At the outset he undertakes to pay the entire consideration if he is allowed a decree in respect of the share of respondent 1 alone. It also appears that the part which must be left unperformed forms a considerable portion of the whole. The present case might have come within the language of Section 15 and there would be some force in the contention of Mr. Mohapatra but for the position that here the contract is being enforced against a member of a joint family. It is very well known that the undivided interest of a coparcener of a joint Mitakshara family under the School to which we belong cannot be the subject matter of alienation be it for consideration or gratuitous. In view of this settled position, the plaintiffs in the present suit cannot obtain a decree for specific performance of contract to sell undivided interest of a coparcener, i.e., the interest of defendant 1.
We would simply quote a passage from the Indian Contract and Specific Relief Act, Seventh Edition, by Pollock and Mulla at p. 676 :
'It is submitted that in Bengal and the United Provinces where the law does not recognise an alienation by a Hindu coparcener of his undivided coparcenary interest, no specific performance should be decreed in respect of a coparcener's interest. And. even in Bombay and Madras, where the law allows such an alienation, the Court,' it is submitted, should not decree such performance. The reason is that such alienations are 'inconsistent with the strict theory of a joint and undivided Hindu family and the law as established in Madras and Bombay has been one of gradual growth, founded upon the equity which a purchaser for value has to be allowed to stand in his vendor's shoes'.'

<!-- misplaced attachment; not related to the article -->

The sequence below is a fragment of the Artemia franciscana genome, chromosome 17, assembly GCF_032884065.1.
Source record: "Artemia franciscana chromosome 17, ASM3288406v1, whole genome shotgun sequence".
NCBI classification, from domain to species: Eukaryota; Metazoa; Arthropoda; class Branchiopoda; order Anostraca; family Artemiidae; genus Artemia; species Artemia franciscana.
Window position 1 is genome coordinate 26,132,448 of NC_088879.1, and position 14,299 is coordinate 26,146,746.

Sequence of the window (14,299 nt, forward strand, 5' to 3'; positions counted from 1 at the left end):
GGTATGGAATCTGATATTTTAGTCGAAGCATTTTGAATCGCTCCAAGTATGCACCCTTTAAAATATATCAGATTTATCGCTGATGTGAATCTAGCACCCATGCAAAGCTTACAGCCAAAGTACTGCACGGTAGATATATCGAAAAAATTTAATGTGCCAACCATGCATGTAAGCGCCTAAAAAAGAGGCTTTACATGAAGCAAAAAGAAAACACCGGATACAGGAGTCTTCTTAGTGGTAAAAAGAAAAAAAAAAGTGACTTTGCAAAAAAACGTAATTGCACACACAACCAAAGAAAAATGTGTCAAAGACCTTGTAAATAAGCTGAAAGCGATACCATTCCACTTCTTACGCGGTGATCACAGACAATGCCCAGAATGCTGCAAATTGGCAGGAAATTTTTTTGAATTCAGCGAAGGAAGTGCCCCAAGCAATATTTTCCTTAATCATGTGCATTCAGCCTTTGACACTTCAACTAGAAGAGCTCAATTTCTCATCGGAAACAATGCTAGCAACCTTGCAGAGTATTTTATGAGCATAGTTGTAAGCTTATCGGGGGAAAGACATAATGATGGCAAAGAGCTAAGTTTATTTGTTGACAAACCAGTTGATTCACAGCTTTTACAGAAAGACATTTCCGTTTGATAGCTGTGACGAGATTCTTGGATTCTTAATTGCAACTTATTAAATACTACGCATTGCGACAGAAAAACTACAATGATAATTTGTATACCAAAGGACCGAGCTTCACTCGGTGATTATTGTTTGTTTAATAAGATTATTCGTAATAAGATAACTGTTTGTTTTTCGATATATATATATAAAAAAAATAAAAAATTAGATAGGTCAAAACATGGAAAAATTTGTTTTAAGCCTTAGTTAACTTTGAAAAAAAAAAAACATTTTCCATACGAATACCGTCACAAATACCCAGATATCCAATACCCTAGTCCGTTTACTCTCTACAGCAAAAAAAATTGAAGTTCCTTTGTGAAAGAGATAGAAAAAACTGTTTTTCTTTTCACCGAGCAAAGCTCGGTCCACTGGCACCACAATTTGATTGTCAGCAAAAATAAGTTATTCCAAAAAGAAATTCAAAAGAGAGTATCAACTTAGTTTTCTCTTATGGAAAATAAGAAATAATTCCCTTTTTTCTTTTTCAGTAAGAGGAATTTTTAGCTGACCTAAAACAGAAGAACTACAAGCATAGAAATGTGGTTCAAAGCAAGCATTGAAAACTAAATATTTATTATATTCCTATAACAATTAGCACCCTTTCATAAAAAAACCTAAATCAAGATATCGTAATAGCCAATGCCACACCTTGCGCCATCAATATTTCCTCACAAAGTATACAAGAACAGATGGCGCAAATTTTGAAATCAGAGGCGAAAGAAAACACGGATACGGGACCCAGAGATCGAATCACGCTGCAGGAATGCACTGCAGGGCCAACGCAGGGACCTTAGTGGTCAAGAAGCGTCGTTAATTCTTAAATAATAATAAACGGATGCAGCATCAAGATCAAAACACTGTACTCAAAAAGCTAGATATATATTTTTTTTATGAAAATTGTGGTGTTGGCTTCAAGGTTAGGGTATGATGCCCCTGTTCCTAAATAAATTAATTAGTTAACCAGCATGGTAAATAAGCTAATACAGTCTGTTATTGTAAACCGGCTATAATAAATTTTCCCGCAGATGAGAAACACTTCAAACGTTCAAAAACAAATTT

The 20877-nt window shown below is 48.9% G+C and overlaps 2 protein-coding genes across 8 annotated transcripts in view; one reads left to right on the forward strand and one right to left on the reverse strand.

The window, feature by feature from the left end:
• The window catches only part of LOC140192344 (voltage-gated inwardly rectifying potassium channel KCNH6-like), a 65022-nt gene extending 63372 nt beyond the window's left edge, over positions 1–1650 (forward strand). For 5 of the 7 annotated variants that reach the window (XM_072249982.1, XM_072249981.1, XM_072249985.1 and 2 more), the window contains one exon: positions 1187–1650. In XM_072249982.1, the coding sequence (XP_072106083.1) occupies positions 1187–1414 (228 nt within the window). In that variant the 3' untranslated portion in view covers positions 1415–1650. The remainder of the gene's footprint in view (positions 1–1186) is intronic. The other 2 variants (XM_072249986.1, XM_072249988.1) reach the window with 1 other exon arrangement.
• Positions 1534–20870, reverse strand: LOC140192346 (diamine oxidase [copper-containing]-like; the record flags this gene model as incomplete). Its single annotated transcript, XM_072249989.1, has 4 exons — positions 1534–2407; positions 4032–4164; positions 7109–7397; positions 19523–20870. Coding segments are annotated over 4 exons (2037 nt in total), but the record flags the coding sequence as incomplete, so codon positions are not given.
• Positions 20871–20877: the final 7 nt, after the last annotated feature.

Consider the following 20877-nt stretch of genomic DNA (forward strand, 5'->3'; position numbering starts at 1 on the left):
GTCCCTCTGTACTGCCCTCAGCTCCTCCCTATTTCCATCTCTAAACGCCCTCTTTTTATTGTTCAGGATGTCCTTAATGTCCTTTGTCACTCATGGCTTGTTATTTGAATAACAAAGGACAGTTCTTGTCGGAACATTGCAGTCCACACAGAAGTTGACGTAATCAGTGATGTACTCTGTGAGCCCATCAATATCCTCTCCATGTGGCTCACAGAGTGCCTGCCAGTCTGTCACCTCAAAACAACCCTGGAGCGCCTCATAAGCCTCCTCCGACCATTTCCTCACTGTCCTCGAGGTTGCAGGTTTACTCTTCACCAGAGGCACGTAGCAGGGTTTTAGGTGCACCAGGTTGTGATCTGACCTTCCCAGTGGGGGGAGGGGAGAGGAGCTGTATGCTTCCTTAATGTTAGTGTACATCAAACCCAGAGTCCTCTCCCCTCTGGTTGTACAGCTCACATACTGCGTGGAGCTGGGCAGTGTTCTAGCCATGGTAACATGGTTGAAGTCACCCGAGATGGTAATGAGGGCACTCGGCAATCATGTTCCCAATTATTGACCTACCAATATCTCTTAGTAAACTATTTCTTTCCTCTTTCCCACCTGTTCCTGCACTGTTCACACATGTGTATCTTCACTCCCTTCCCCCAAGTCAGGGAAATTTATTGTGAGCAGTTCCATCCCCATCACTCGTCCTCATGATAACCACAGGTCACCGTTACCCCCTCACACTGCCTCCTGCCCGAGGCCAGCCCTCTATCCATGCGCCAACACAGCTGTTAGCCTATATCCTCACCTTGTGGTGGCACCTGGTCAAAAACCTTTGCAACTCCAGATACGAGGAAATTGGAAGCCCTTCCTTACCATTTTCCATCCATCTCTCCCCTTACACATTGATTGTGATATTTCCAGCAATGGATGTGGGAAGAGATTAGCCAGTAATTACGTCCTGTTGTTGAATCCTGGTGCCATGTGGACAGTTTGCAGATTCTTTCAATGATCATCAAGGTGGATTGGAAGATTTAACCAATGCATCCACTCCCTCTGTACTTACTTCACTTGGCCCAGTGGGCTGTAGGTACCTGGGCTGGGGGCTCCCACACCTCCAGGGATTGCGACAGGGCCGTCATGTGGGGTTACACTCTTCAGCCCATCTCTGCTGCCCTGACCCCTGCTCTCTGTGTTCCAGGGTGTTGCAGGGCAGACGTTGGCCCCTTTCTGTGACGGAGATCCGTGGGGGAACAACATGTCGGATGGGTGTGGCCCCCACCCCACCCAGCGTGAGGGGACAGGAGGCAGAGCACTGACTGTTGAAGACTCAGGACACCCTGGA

The view of the Madras High Court as expressed in the Pull Bench decision reported in the case of -- 'Baluswami v. Lakshmana Aiyar', AIR 1921 Mad 172 (D), is that in Madras in such a case, Section 15, Specific Relief Act, may apply and the Court may pass a decree in respect of the interest of one or more of the coparceners relying on the position that in Madras the interest of a coparcener is alienable. But the position of law of alienation in respect of the undivided interest of a coparcener in our province is entirely different. The plaintiffs cannot place reliance on the provisions of Section 15.
8. In conclusion, therefore, the preliminary point taken on behalf of the respondent must preva and the appeal, therefore, fails and is dismissed with costs.
9. I agree.